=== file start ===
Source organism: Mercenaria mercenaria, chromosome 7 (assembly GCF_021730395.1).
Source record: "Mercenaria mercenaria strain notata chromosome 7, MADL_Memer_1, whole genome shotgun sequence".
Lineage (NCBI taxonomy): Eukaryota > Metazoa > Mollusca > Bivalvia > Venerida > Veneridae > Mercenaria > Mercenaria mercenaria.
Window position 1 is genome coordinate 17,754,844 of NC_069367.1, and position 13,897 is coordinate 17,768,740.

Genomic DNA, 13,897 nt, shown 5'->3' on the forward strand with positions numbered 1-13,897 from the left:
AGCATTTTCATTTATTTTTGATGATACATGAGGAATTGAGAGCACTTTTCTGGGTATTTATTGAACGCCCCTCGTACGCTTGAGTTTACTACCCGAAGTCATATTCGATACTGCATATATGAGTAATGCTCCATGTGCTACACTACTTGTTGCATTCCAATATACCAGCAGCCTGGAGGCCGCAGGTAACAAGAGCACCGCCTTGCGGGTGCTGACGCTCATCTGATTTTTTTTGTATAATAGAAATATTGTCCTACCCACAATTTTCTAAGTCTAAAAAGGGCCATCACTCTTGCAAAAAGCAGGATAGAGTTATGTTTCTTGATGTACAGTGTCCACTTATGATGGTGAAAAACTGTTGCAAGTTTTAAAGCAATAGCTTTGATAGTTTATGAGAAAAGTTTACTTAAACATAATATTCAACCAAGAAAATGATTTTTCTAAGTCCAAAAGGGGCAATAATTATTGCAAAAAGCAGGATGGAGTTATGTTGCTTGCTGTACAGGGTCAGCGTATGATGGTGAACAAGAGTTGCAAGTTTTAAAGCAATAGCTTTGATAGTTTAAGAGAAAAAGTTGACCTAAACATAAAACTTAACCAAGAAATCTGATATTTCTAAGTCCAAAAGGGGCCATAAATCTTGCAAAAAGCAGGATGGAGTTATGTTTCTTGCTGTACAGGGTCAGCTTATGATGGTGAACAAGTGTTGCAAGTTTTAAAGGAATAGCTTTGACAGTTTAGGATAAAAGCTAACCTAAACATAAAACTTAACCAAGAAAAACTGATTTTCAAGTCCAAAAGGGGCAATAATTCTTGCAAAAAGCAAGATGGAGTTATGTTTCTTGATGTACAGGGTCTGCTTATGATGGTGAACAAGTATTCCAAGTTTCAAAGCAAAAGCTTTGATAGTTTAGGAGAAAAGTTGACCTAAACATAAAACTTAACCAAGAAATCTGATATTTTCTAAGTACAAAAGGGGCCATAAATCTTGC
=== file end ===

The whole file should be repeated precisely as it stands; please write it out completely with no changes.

Source organism: Mercenaria mercenaria, chromosome 7 (assembly GCF_021730395.1).
Source record: "Mercenaria mercenaria strain notata chromosome 7, MADL_Memer_1, whole genome shotgun sequence".
Lineage (NCBI taxonomy): Eukaryota > Metazoa > Mollusca > Bivalvia > Venerida > Veneridae > Mercenaria > Mercenaria mercenaria.
Window position 1 is genome coordinate 17,754,844 of NC_069367.1, and position 13,897 is coordinate 17,768,740.

Genomic DNA, 13,897 nt, shown 5'->3' on the forward strand with positions numbered 1-13,897 from the left:
AGCATTTTCATTTATTTTTGATGATACATGAGGAATTGAGAGCACTTTTCTGGGTATTTATTGAACGCCCCTCGTACGCTTGAGTTTACTACCCGAAGTCATATTCGATACTGCATATATGAGTAATGCTCCATGTGCTACACTACTTGTTGCATTCCAATATACCAGCAGCCTGGAGGCCGCAGGTAACAAGAGCACCGCCTTGCGGGTGCTGACGCTCATCTGATTTTTTTTGTATAATAGAAATATTGTCCTACCCACAATTTTCTAAGTCTAAAAAGGGCCATCACTCTTGCAAAAAGCAGGATAGAGTTATGTTTCTTGATGTACAGTGTCCACTTATGATGGTGAAAAACTGTTGCAAGTTTTAAAGCAATAGCTTTGATAGTTTATGAGAAAAGTTTACTTAAACATAATATTCAACCAAGAAAATGATTTTTCTAAGTCCAAAAGGGGCAATAATTATTGCAAAAAGCAGGATGGAGTTATGTTGCTTGCTGTACAGGGTCAGCGTATGATGGTGAACAAGAGTTGCAAGTTTTAAAGCAATAGCTTTGATAGTTTAAGAGAAAAAGTTGACCTAAACATAAAACTTAACCAAGAAATCTGATATTTCTAAGTCCAAAAGGGGCCATAAATCTTGCAAAAAGCAGGATGGAGTTATGTTTCTTGCTGTACAGGGTCAGCTTATGATGGTGAACAAGTGTTGCAAGTTTTAAAGGAATAGCTTTGACAGTTTAGGATAAAAGCTAACCTAAACATAAAACTTAACCAAGAAAAACTGATTTTCAAGTCCAAAAGGGGCAATAATTCTTGCAAAAAGCAAGATGGAGTTATGTTTCTTGATGTACAGGGTCTGCTTATGATGGTGAACAAGTATTCCAAGTTTCAAAGCAAAAGCTTTGATAGTTTAGGAGAAAAGTTGACCTAAACATAAAACTTAACCAAGAAATCTGATATTTTCTAAGTACAAAAGGGGCCATAAATCTTGC